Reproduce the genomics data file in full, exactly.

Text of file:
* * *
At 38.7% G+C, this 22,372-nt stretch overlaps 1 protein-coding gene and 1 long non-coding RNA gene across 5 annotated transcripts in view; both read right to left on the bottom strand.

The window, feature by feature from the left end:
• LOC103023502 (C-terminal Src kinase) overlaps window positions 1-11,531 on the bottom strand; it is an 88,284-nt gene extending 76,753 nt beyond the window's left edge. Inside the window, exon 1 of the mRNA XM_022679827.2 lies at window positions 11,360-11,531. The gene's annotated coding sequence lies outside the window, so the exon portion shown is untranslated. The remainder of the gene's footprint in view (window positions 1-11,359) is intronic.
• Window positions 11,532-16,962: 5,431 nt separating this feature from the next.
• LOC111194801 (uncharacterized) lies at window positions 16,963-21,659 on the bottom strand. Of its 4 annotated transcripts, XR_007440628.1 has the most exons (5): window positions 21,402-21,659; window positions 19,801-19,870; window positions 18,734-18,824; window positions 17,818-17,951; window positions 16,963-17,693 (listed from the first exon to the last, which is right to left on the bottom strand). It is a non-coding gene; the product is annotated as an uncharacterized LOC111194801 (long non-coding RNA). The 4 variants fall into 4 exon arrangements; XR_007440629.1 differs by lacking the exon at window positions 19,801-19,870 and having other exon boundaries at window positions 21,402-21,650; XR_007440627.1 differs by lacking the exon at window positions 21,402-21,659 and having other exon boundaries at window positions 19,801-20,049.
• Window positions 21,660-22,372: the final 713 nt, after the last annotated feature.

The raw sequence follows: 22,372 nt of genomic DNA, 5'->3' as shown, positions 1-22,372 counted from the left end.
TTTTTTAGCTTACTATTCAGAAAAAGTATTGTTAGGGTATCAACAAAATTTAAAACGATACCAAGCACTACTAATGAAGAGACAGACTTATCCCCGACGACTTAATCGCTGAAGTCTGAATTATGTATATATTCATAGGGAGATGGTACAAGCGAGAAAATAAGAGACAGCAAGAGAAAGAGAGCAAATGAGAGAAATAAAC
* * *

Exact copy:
At 38.7% G+C, this 22,372-nt stretch overlaps 1 protein-coding gene and 1 long non-coding RNA gene across 5 annotated transcripts in view; both read right to left on the bottom strand.

The window, feature by feature from the left end:
• LOC103023502 (C-terminal Src kinase) overlaps window positions 1-11,531 on the bottom strand; it is an 88,284-nt gene extending 76,753 nt beyond the window's left edge. Inside the window, exon 1 of the mRNA XM_022679827.2 lies at window positions 11,360-11,531. The gene's annotated coding sequence lies outside the window, so the exon portion shown is untranslated. The remainder of the gene's footprint in view (window positions 1-11,359) is intronic.
• Window positions 11,532-16,962: 5,431 nt separating this feature from the next.
• LOC111194801 (uncharacterized) lies at window positions 16,963-21,659 on the bottom strand. Of its 4 annotated transcripts, XR_007440628.1 has the most exons (5): window positions 21,402-21,659; window positions 19,801-19,870; window positions 18,734-18,824; window positions 17,818-17,951; window positions 16,963-17,693 (listed from the first exon to the last, which is right to left on the bottom strand). It is a non-coding gene; the product is annotated as an uncharacterized LOC111194801 (long non-coding RNA). The 4 variants fall into 4 exon arrangements; XR_007440629.1 differs by lacking the exon at window positions 19,801-19,870 and having other exon boundaries at window positions 21,402-21,650; XR_007440627.1 differs by lacking the exon at window positions 21,402-21,659 and having other exon boundaries at window positions 19,801-20,049.
• Window positions 21,660-22,372: the final 713 nt, after the last annotated feature.

The raw sequence follows: 22,372 nt of genomic DNA, 5'->3' as shown, positions 1-22,372 counted from the left end.
TTTTTTAGCTTACTATTCAGAAAAAGTATTGTTAGGGTATCAACAAAATTTAAAACGATACCAAGCACTACTAATGAAGAGACAGACTTATCCCCGACGACTTAATCGCTGAAGTCTGAATTATGTATATATTCATAGGGAGATGGTACAAGCGAGAAAATAAGAGACAGCAAGAGAAAGAGAGCAAATGAGAGAAATAAAC